The Seaburst House was heated from below the wood flooring with heated water pipes. There is a bird's eye view from the cat walk, but if you were afraid of heights you certainly didn't want to be up there. The Ocean was always breaking on the rocks below, and it was quite a site. On early mornings you could pick up sea shells while the tide was away. The Dogs really loved it there, and there were always a lot of fun things to do. The Seaburst house is just one of five truly oceanfront properties in Carmel, California of which the salt water from the sea sprays onto the windows in rough surf conditions. Seaburst Map Scenic Road runs parallel to the shore along Carmel Beach then, at the south end of Carmel Beach, turns westward and goes around Carmel Point to Carmel River Beach State Park. The rocky outcrop and boulders at the Carmel Point site are very uneven and difficult to traverse. It is easy to fall and slip into a tidepool. Be sure to wear suitable shoes or waterproof boots. Species and organisms to be found and counted are the orange brown and purple ochre sea stars, black abalones and giant green and sunburst sea anemones. There is a granite outcrop in which one must climb over the rocks and around pools. The rocks and alga-covered boulders are difficult to traverse with Bull kelp and giant kelp floating in the tide pools with Hermit crabs scurrying about. Carmel Point (Carmel, CA.) (Click Photo to Zoom in) The large white house on the seaward side of the road called the Seaburst House. Park on Scenic Road or Ocean View Avenue, across from the Seaburst House. This area has many fine homes and people often walk or jog along the road. The mouth of the Carmel River can be reached by driving further south, then east, on Scenic Road around Carmel Point to the Carmel River Beach State Beach. (Galleries Link) Carmel began forming in the late 1800’s on ground previously occupied by the Ohlone Indians and the Spanish who built the still-existing Carmel Mission. After the San Francisco earthquake of 1906, Carmel became a haven for artists and bohemians escaping the big city. The history of the city was formed by such artists as Jack London, Robinson Jeffers, Mary Austin, Upton Sinclair, Henry Miller and Ansel Adams. It is still a city of artists and writers and many of them show their work in the over 90 art galleries. It is still home to famous people like Doris Day, whose pet friendly hotel is one the town’s classic inns. As mayor from 1986-88, Clint Eastwood brought even more reknown to the town that is a vacation favorite for thousands of visitors every year. 26200 Scenic Rd is the new Zillow address for the Seaburst House. 50 feet from the coastal bluff. 26200 Scenic Rd, Carmel, CA 93923 4 beds 3 baths 2,694 sqft Built in 1947 Last sold: Mar 1981 for $750,000 Owners March 20, 1981 Bought for $750,000 Assessor's Parcel Number 009-433-001-000) Jean B Buttner Harvey E. West Senior was a family friend. Harvey West was a Placerville Lumberman and Philanthropist He presented to the City of Santa Cruz the Harvey West Park in 1955 at the location 326 Evergreen Street CA 95060 Santa Cruz, CA DEDICATION OF HARVEY WEST PARK on May 30, 1959. Harvey West Park History: link Harvey West Park was presented to the City of Santa Cruz by philanthropist Harvey West in 1955. Harvey West Park is a 50-acre municipal park. Located just off the intersection of Highways 1, 9, and 17 and is truly Santa Cruz' most complete central park complex. The park includes hiking trails, swimming pools, ball fields, play equipment, clubhouses, barbecue pits, picnic areas and more. It's the perfect place for team sports, a Sunday picnic, an evening swim or just a walk on the trails. Other Amenities: Harvey West Pool link Harvey West Pool Picnic Areas Harvey West Clubhouse/Scouthouse Harvey West Park offers many features and services to the public. With six ball fields. PARKING/ENTRANCES: Parking available onsite at terminus of Evergreen Street. On-street parking available on Harvey West Blvd. Harvey West Biography: Harvey West was born in Soquel, CA in 1894 and passed away in 1979. His Father, Ed West, was once a County supervisor, better known as the "Bull of the Woods" for his ownership of the Loma Prieta Lumber Company. Harvey worked for a time at F.A. Hihn's sawmill on Laurel Street, then in 1913 he went to work for Capitola Garage. He purchased the business in just four short years. On his return from World War I, Harvey transformed the garage business into one for hauling lumber. His success in the lumber business moved him to Calaveras County, then to El Dorado County where he started the Placerville Lumber Company in 1936. The lumber mills were at the following locations: Smith Flat, Fresh Pond, Sly Park and Tahoe Valley. Over the years, Harvey West made many contributions, both public and private, throughout the State of California. In 1955 he presented the City of Santa Cruz with the parcel of land we know as Harvey West Park and in 1958 he purchased Wagner Grove from Fred Wagner as an addition to the park. Founder: Camp Harvey West El Dorado locale 385042N 1200448W - Echo Lake 3.5 miles northwest of Echo Summit at the west end of Upper Echo Lake Boy Scouts of America The former Boy Scout Camp Harvey West is part of Upper Echo Lake. Harvey West Patches were earned by the Scouts from 1950-1956 Golden Empire BSA Other Harvey West Philanthropist Activities: link The Harvey West Cabin was constructed in the early 1930's by the Sacramento Box and Lumber Company as an office and recreational facility. It was later purchased by Harvey West, a prominent local businessman and philanthropist, and used as a summer retreat by his family from 1936 to the early 1970's. Harvey West Cabin Harvey West Patch (1956) The Harvey West Cabin has propane lights and appliances, and a wood-burning stone fireplace. The facility has two levels with a large open great room, dining room, kitchen, two downstairs bedrooms, 1 1/2 bathrooms, and two large lofts overlooking the great room. Sleeping accommodations include 2 full size sofa sleepers, 1 full size futon, 2 double beds, and 4 single beds. There are ample sleeping accommodations for at least 14 people. The cabin itself can accommodate up to 20 people comfortably. The great room has a propane heater and a large stone fire place (Firewood is supplied). Both bathrooms have sinks and flush toilets. One bathroom has a shower. The cabin is located on the west bank of the Silver Fork of the South Fork of the American River in the Eldorado National Forest. In addition to the 2,000 plus square feet cabin, a large deck overlooks the Silver Fork River and is an excellent place for an additional sleeping area. link The Graeagle Lumber Mill and Harvey West Senior link Named after Gray Eagle Creek, Graeagle Lumber Mill began as a mill town, being part of a 13,000 acre timber tract acquisition by Arthur Davies from the Sierra Iron Company back in 1916. The business was built up and then sold to The California Fruit Exchange then utilizing the lumber facilities to make a multitude of fruit boxes. The Graeagle Lumber Mill shut down on the last Saturday in October of 1956. To commemorat this event, the mill whistle blew for five solid minutes signifying that the last log had gone through the band mill. With huge stacks of cut lumber remaining, the planing mill continued until May of 1957 when lumber activity in the Mohawk Valley shut down. The mills equipment was auctioned off as two hundred buyers from all over the western states came in late May of 1957 to buy the sawmill, box factory and planing mill equipment. It only took one day for it to be sold. Amazingly, within two weeks of the auction only two or three families remained in town. In essence, the town was deserted, all the other houses became vacant and abandoned. In February 1958, Harvey West Sr., offered California Fruit Exchange $450,000 for the remaining property, which was 13,482 acres of timberland, town, farm and meadowland. West, a large timber operator based in Placerville, CA, now owned a town comprising 42 houses, a clubhouse, store, butcher shop, dairy, warehouse and school for about $43/acre. Included in the semi-ghost town were the water and hydro power plant rights. This once bustling community now was desolate of people. But, the West’s had plans for the area and a Master Plan was developed. With paved highways spreading throughout the west, the accessibility factor once a hindrance was fast becoming an asset. The early 1960’s saw great advancement in highways, freeways and ownership by average people of automobiles. So, it was determined that Harvey West, Jr. along with his wife Shirley "Devine" West and their (then) two children moved to Graeagle permanently. Graeagle Land and Water Company was established, and the master plan and dream began from there. Today the privately held GLW Company is managed and maintained by Harvey West, Jr.’s son, Dan West. Dan’s wife, Leah West is an active Realtor in the original real estate office since 1990. Today, the West family maintain the beautiful town of Graeagle in much the same manner of yesteryear, providing services for the community and continuing to develop, cultivate and support the local businesses and townspeople. The downtown commercial core of Graeagle has been preserved with its historic charm of an earlier period of Plumas County history. GL&W is the company name of this family business. Harvey West Junior: Grand Marshall West named parade grand marshal of Mohawk Valley Independence Day Parade Feather Publishing 6/30/2010 After years of asking, Don Clark of the Mohawk Valley Independence Day committee was very pleased to announce that Harvey West, Graeagle founder, will be this year’s parade grand marshal. West will lead the parade with his grandson, Trey West, on Sunday, July 4, at 1 p.m. Following is a biographical sketch of West by Leah West. Harvey West was born Oct. 18, 1922, in Soquel, Calif. He was the oldest of three boys (David and Robert, brothers) born to Harvey West, Sr. and Leila. Harvey had a typical boyhood life growing up on the Santa Cruz coast, fishing, playing baseball and enjoying some fun at the boardwalk and “Plunge” whenever possible. The family later moved to Placerville, where they operated several lumber mills: Smith Flat, Fresh Pond, Sly Park and Tahoe Valley. At this time, Harvey attended El Dorado High School in Placerville and graduated in 1940. World War II was in full swing and Harvey joined the Navy V-12 program. He enrolled in Sacramento Junior College and then attended COP (Stockton). Harvey was one of four to be sent to the Naval Supply Corp school program at Harvard in Boston. In February 1945 he was assigned his first ship, the Auriga. He remained in the Navy for several years. After the war it was a busy life of a timber man, working for the family business, Placerville Lumber Company, with his father, Harvey West, Sr., and brother Bob. Cruising timber, driving logging trucks, managing the mills and negotiating timber/lumber sales made for long days. Harvey married his sweetheart, Shirley Devine, in August 1950. In 1957, Harvey, along with his brother Bob, came to Graeagle to investigate the holdings and timber of the California Fruit Exchange. He recalls having dinner at the Log Cabin in Portola on a cool fall evening and feeling fairly impressed with the little town. The West family purchased Graeagle from the California Fruit Exchange — and the real work began. He moved his family to Graeagle and along with his wife, Shirley, and their (then) two children, Deborah and Dan, settled into the large red house on the hill. It was 1958 and Graeagle was a virtual ghost town at the time, only a handful of people remained as residents. Fifty years later, the community of Graeagle is the result of their vision, their commitment and much hard work. Harvey always enjoyed the game of golf, so out of his love for the game, he made the perfect location. Construction of Graeagle Meadows began in 1968 (nine holes), and the 18-hole championship course was finished in 1970. It was the first 18-hole course in the entire area. Today, it is still one of the most player-friendly and scenic courses anywhere. Harvey has always been a civic-minded man. In his younger days he played first base for the Bartletts and the Outlaws; was a deputy with the El Dorado County Sheriff’s Posse. After he moved to Plumas County, he enjoyed serving on the Plumas County Planning Commission for 19 years; coached Little League baseball; was a member of the Rotary Club; supported and donated to the Johnsville Ski Hill; was the founding member and first fire chief of the Graeagle Volunteer Fire Department; is a Mason and still attends Lodge in Beckwourth occasionally; is a World War II veteran; a father of four children, eight grandchildren and one great-grandchild. Today, the privately owned family company, Graeagle Land and Water, is much the same, his watchful guidance — with the vision and day-to-day operations turned over to his son Dan (and his grandson Harvey West III, as well!). Harvey West is the true pioneer of the community of Graeagle, and says none of this would have been possible without the love and support of his wife, Shirley, and their children. Harvey West Cabin In Deep Redwoods Kitchen: The kitchen area has a double sink, hot and cold water, a propane stove and oven, a propane refrigerator, and a basic assortment of pots, pans, and utensils (if you are not sure bring your own). Water: The water comes from a new well and is tested regularly for contamination. Exterior: In addition to the 2,000 plus square feet cabin, a large deck overlooks the Silver Fork River and is an excellent place for an additional sleeping area. A cabin, donated by El Dorado County philanthropist and Placerville Lumber Company owner, Harvey West, was moved by the Kyburz community to the site where the new school now sits. The new Silver Fork School was built during the mid-'50s. The Pollock Pines Community Church and the El Dorado County Library in Pollock Pines were built through the philanthropy of Harvey West. Harvey West was the owner of Placerville Lumber Company and had these buildings built as a memorial to his son David West. Harvey West Donates Building to become the Pollock Pines Library: Link Doris Cloherty started the first Pollock Pines Library in 1952, using a couple of shelves in her coffee shop. When Mrs. Cloherty closed her coffee shop, she and the county librarian approached Mr. Harvey West about the possibility of constructing a real library building. Mr. West built a small building on donated land in 1958. When this became too small after a couple of years, the building was moved to Shingle Springs and used as its branch library. Mr. West then built the present ski-chalet like structure on the same site which serves as the branch today. Pollock Pines County Library Donated by Harvey West (Philanthropist) Pollock Pines Library 6210 Pony Express Trail Pollock Pines, California 95726 (530) 644-2498 Harvey West, Philanthropist Gives away Emerald Bay to the Emerald Bay State Park: Link One of the most photographed spots in America, this secluded bay on Lake Tahoe, CA. has its share of sight-seeing delights. Designated a National Natural Landmark in 1969, Emerald Bay boasts clear blue waters rimmed with evergreens and granite cliffs. Lake Tahoe, CA. Scenic Drive Map Emerald Bay State Park Majestic Emerald Bay is just a small part of this beautiful and pristine State Park covering 1,830 acres of the Sierra Nevada mountains. You will find six miles This 593-acre within the state park on the southwest shore of Lake Tahoe, CA. contains three major attractions: Emerald Bay, Eagle Falls and Vikingsholm Castle. This 38-room mansion is a replica of an 800 A.D. Scandinavian castle. Emerald Bay: Tahoe's most photographed natural wonder, a glacier-carved blue and turquoise bay surrounded by granite peaks, is spectacular any time of the day or year. The blue-green bay is three miles long by one mile wide, with a narrow entrance from the east. Motorists can find several excellent high vantage points along Highway 89, or take one of a half-dozen tour boat excursions that circumnavigate the bay. Emerald Bay, Fannette Island at Sunset Emerald Bay, Fannette Island, Lake Arrowhead, CA. At the very top of Fannetee Island is the Tea Room, designed in 1928-1929 for Mrs. Lora Josephine Knight by Swedish architect Lennart Palme The Tea House, Emerald Bay Fannette Island, Lake Arrowhead, CA. Fannette Island Donated to California State Parks by Harvey West, (philanthropist) Tea House on Fannette Islandis is only accessible by Boat, as it is on the only Island on Lake Arrowhead. Within the bay is Fannette Island, the only island in the lake. Rising 150 feet above the water, this rocky island, believed to be a remnant of the glacial action that created the bay, is crowned by a crumbling stone structure called the "Tea House." This structure on top of Fannette Island is not a castle, it is just a 16 foot square open roofed room. It is called the "Tea Room" because it was originally built for sitting in and having tea. Mrs. Lora Josephine Knight had this room built in 1929 so she could enjoy the island views with her friends for an afternoon tea. Fannette Island was not always known by that name. During the past 100 years it has been known as Coquette, Fannette, Baranoff, Dead Man's, Hermit's, and Emerald Isle. Fannette was the name that finally stuck. Donated by: Harvey West California State Parks (Vikingsholm) Harvey West Vikingsholm and Emerald Bay Island Story: The nucleus of Emerald Bay State Park, including Vikingsholm, was given to the State by Placerville lumberman Harvey West in 1953. The Save the Redwoods League was instrumental in the excision. From the crest of Eagle Falls, you can see a panorama of Emerald Bay, Fannette Island, Lake Tahoe, CA., and the distant Nevada shore. Read more or call 530-541-3030. The completed Vikingsholm with the Scandinavian architecture influence located at the head of Emerald Bay in Lake Tahoe, California was occupied by Mrs. Knight and her staff of 15 in June of 1930. Mrs. Knight enjoyed 15 summers at Vikingsholm. She always had a house full of guests to share this magnificent summer home. Mrs. Knight passed away at the age of 82 in 1945. After her death, the home was sold several times to private owners. In the early 1950s, Mr. Harvey West, a noted philanthropist, negotiated with the State of California and said he would donate one-half of the appraised value of the land, as well as the Vikingsholm itself outright, if the State would pay him the other half. This arrangement was agreed upon, and in 1953 the house and property were acquired by the State. Vikingsholm is now a part of the Harvey West Unit of the Emerald Bay State Park. The house is open for tours in the summer months and the grounds and magnificent scenery may be enjoyed all year-round by those wishing to visit this beautiful setting. Vikingsholm can be reached by parking in the Harvey West parking lot by Highway 89 at Emerald Bay. Take the trail, which is one mile in length and drops 500 feet in elevation to the house. Harvey West Owns Emerald Bay, Lake Tahoe, CA., California: Link In the early 1900s, Tahoe was a summer haven for the families of San Francisco tycoons. Guests stayed in private log cottages or in the main houses, whose exteriors ranged from Sierra rustic to Scandinavian romantic, with comfortable, even elaborate interiors. Emerald Bay provided the setting for one of the first summer homes at Lake Tahoe, CA.. In 1863 Ben Holladay, stagecoach magnet and early day transportation king pre-empted land in Emerald Bay and built a summer home. In 1884 a Dr. Kirby bought 500 acres in the Bay and built a resort. A portion of the Kirby land was sold to the William Henry Armstrong family in 1895. Vikingsholm, Scandinavian Design Vikingsholm Vintage Postcard - Emarld State Park In 1928 Mrs. Lora Josephine Knight, purchased about two hundred acres of land at Emerald Bay in the Lake Tahoe region of California. The property encompassing the head of Emerald Bay and Fannette Island in 1928 for $250,000. Mrs. Knight was not a newcomer to the Tahoe Area. For 16 years, Mrs. Knight had enjoyed her summer home, Wynchwood, at Observatory Point on the North Shore. This property was later sold to Robert Stanley Dollar, Sr., and is now known as Dollar Point. It was there she decided to build a structure that would incorporate the atmosphere and design of an old Viking castle of stone construction. The castle was built in the shape of a horseshoe with two wings enclosing a courtyard. The main portion of the castle was designed on two stories with a square, three-story tower having a pyramidal roof. A circular tower, two-stories high with a conical roof, is located opposite the square tower at the other end of the castle. Excavation and foundations were begun in late August of 1928. Vikingsholm Castle Mrs. Lora Josephine Knight spent many happy years at Vikingsholm Castle, but she died in 1945, leaving her magnificent Vikingsholm Castle as a true monument of ancient Scandinavian architecture. Vikingsholm is now preserved in Emerald Bay. Vikingsholm Castle (Main Entrance) vikingsholm Castle (front door way) vikingsholm Castle (Dining Room) Vikingsholm, With Excellent Scandinavian Design: The former summer home of millionaire heiress Lora Knight, Vikingsholm was built in 1929. Vikingsholm is located at the head of Emerald Bay in Lake Tahoe, California. This magnificent "castle" is a unique blend of Nature's spectacular beauty and man's architectural ingenuity. Vikingsholm, situated majestically among towering pines and cedars, was built as a summer home for Mrs. Lora Josephine Knight in 1929 by architect Lennart Palme who drew inspiration from Norse castles and dwellings. Mrs. Lora Josephine Knight Vikingsholm Estate, Emarld Bay, Lake Tahoe, CA. Because the rugged mountain scenery and sheer granite cliffs surrounding Emerald Bay reminded her of the fjords in Norway, Knight chose a Scandinavian design. It's a house with many unusual features, from a sod roof seeded with wildflowers to dragon-heads at the peak of the roof which covers both the north and south wings of the complex. Inside the front door guests meet Selma, a folk art clock. Upstairs, the delicate colors of the stained paneling are unchanged, and Mrs. Lora Josephine Knight's collection of Scandinavian antiques and museum reproductions are as interesting as the architecture itself. Vikingsholm Emerald Bay - Early Days Helen Smith spent the first fourteen summers of her life, with her parents, as Mrs. Lora Josephine Knight purchased the land from the Armstrongs in 1928. Mrs. Lora Josephine Knight's land included the only island (Fanette Island) in Lake Tahoe and the only water fall (Eagle Falls) flowing directly into the Lake. Magnificent cedars and pines set off by shear granite cliffs make this one of the most scenic areas in the entire United States. Mrs. Lora Josephine Knight wanted to build a summer home that would compliment the magnificent natural surroundings. Emerald Bay reminded her of many of the fjords she had seen on numerous travels to Scandinavia. She commissioned her nephew by marriage, Lennart Palme, a Swedish architect, to design the plans. In 1928 Mrs. Lora J. Knight of Santa Barbara purchased this isolated site at the head of Emerald Bay. She instructed Lennart Palme, a Swedish-born architect and nephew by marriage, to design a home without disturbing a single one of the site's magnificent trees. After a trip to Scandinavia, they decided to reproduce Norwegian farmsteads, wooden stave churches and a castle. Vikingsholm was completed in September 1929. Mrs. Lora Josephine Knight also had guest houses and the tea house on Fannette Island built. Only a motorboat could reach the island tea house where residents and guests once enjoyed afternoon refreshments at a large oak table in the center of a room 16 feet square. Vikingsholm Architecture Mrs. Lora J. Knight spent her summers at the Vikingsholm home until her death in 1945. Vikingsholm Castle: Getting to this unique mansion requires a hike down a steep, one-mile paved trail that drops 500 feet in elevation. But it's worth the effort, because visitors will see one of the finest examples of Scandinavian architecture in the Western Hemisphere. Vikingsholm was built in 1928-29 by Mrs. Lora Josephine Knight, who spared no expense to create a replica of an 11th-century Viking castle. The granite foundation and stonework, turrets and high-pitched roofs-some of them covered by sod-were constructed out of materials found at the lake. An army of 200 workers completed the 38-room mansion in just one summer, using old-fashioned techniques of hand-hewing huge timbers and forging hinges and latches. Some sections of the home contain no nails, pegs or spikes. Most of the material to construct the home came from the Tahoe Basin. The ideas for the construction came from buildings dating as far back as the 11th century. During the construction, Mrs. Lora Josephine Knight prowled the cities of Norway, Finland, Sweden and Denmark for 18th- and 19th-century antique furniture, and what she couldn't buy she had duplicated, as precisely as possible, from drawings of museum pieces. Tours, offered every half hour in summer, allow visitors to see two ornately carved dragon beams, paintings on ceilings and walls, and six fireplaces of Scandinavian design. Vikingsholm has a nominal admission fee. Open daily 10 AM through 4 PM, mid-June through Labor Day. Parking in the lot on Highway 89 is free. Information: Eagle Point Campground, (916) 541-3030 (summer only); D.L. Bliss State Park, (916) 525-9529. D.L. Bliss State Park: North of and adjacent to Emerald Bay State Park (they are administered jointly, and basically considered to be D.L.Bliss/Emerald Bay State Park), shoreline of D.L. Bliss stretches from slightly north of Rubicon Point to slightly north of Emerald Point. Hwy 89 Emerald Bay, CA (530) 525-7277 or (530) 525-7232 Emerald Bay State Park: Primitive boat camp with moorings, piers, and beaches; Vikingsholm Mansion, hiking (beautiful waterfalls), Fanette Island with the famous tea house, strenuous climb to the parking lot. Hwy 89 Emerald Bay, CA (530) 525-7277 (530) 525-7232 Vikingsholm Castle The methods and materials used in the construction of Vikingsholm, including the granite boulders of the foundations and walls, are those used in ancient Scandinavia. Towers, intricate carvings and hand-hewn timbers were used to create the home. The sod roofs with their living grass and flowers are reproduced from actual sites in Norway. A step into Vikingsholm is like a step back into medieval times and a chance to gain an appreciation of a unique style of architecture No expense was spared in building and furnishing this castle. Many of the furnishings that Mrs. Lora Josephine Knight wanted for Vikingsholm were so historically significant that their export was forbidden by the Norwegian and Swedish governments. Therefore, she had the furnishings copied in detail, down to the measurements, colorations and aging of the wood. In the summer of 1928 Mrs. Lora Josephine Knight and the Palmes traveled to Scandinavia to gather the ideas they wanted to incorporate in Vikingsholm. Vikingsholm was completed in the fall of 1929 and occupied by Mrs. Lora Josephine Knight, her staff of 15 and many guests in June of 1930. Mrs. Lora Josephine Knight enjoyed 15 summers at Vikingsholm. She always had a home full of guests to share this magnificent summer home with her. Mrs. Lora Josephine Knight passed away at the age of 82 in 1945. After her death, the home was sold to Lawrence Holland, a rancher from Nevada. He subsequently sold it to Harvey West, a lumberman from Placerville, California. In the early 1950s, Mr. West, a noted philanthropist, negotiated with the State of California and said he would donate one-half of the appraised value of the land, as well as the Vikingsholm itself outright, if the State would pay him the other half. This arrangement was agreed upon, and in 1953 the house and property were acquired by the State. Vikingsholm is considered to be one of the finest examples of Scandinavian architecture existing in the United States. It is now a part of the Harvey West Unit of the Emerald Bay State Park. The house is open for tours in the summer months and the grounds and magnificent scenery may be enjoyed all year around by those wishing to visit this beautiful setting. Emerald Bay, Fannette Island, Lake Tahoe, CA. - Tea House (Visited by Harvey West's Friends & Family) Donated By: Harvey West, Placerville Lumberman (Philanthropist) Emerald Bay, Fannette Island - The only island on Lake Tahoe, CA., this is the site of Mrs. Lora Josephine Knight's Tea House, a rustic structure that resembled a mini-castle with a large oak table and a small fireplace. Only the shell remains today. The island is inhabited by Canada geese in springtime, and families of geese can often be seen swimming along the shoreline of Emerald Bay. Vikingsholm Project officially started in January 1999. The purpose of the project is to supplement available state funds to preserve the structure," explains Helen. To date, $1.6 million in funding has been raised and will hopefully exceed $2 million. Read more or call 530-541-3030. Another interesting site in the area is the Ehrman Mansion, Sugar Pine Point State Park on Lake Tahoe, CA.'s West Shore at Tahoma: Link or the Tahoe Tavern: Link Ehrman Mansion. Built for Isaias W. Hellman, a Bavarian immigrant who became a San Francisco bank mogul, the imposing main house dates from 1902. In 1965, the state acquired the property, including nine outbuildings and nearly 2,000 acres that now form Sugar Pine Point State Park. Sugar Pine Point is a forested promontory on the western side of Lake Tahoe. The park includes a mile and three quarters of lake frontage with a number of sandy beaches and a unique natural area where the untouched, primeval forest of the Tahoe Basin marches right down to the water's edge. Ehrman Mansion: Refurnished last year, the 11,703-square-foot Queen Anne has 16 rooms open to view. Tours begin Memorial Day weekend, then run daily starting June 16; they're given every hour between 11 and 4. From State Highway 89, turn toward the lake at Sugar Pine Point Picnic Area. Ehrman Mansion, Lake Tahoe, CA. The Ehrman Mansion grounds, at Sugar Pine Point State Park, provide a pleasant environment for cross-country skiing. The Tahoe Tavern 1901 - 1964 "Opulence and Isolation" Tahoe City's history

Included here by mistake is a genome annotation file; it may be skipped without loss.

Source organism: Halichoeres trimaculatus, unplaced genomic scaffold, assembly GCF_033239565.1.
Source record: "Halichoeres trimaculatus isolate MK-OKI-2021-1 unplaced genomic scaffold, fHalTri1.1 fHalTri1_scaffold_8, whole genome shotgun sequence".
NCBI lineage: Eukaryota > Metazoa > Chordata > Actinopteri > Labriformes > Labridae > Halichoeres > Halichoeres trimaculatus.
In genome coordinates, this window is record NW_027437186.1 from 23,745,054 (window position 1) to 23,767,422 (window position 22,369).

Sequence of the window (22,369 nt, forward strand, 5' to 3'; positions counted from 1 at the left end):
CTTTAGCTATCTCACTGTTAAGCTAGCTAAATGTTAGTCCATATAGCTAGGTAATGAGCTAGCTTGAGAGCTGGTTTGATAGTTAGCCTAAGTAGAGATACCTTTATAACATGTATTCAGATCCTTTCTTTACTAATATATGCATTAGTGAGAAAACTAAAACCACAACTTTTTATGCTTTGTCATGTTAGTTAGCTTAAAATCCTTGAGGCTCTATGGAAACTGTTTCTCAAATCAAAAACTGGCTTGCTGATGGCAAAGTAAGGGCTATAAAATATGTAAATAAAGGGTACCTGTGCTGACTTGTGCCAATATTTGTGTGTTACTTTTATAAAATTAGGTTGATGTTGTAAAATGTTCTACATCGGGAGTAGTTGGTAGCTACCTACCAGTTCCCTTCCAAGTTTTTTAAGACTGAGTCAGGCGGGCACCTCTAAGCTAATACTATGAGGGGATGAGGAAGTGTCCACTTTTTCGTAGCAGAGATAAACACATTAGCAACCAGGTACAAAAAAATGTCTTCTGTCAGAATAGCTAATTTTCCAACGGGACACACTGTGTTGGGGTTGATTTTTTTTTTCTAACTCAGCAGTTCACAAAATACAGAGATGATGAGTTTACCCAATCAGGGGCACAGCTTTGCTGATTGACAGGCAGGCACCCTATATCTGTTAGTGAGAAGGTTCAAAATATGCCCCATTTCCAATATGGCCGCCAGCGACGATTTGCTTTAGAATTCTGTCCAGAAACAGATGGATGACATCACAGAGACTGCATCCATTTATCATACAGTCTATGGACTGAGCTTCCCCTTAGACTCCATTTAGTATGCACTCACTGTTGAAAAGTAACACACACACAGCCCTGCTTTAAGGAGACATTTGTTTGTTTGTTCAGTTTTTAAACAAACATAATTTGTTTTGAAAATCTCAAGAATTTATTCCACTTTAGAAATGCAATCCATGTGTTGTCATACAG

The Seaburst House Ocean View/Scenic Drive Carmel, CA Built by Architect Frank Lloyd Write and Associates By Frank Loyd Write, Architect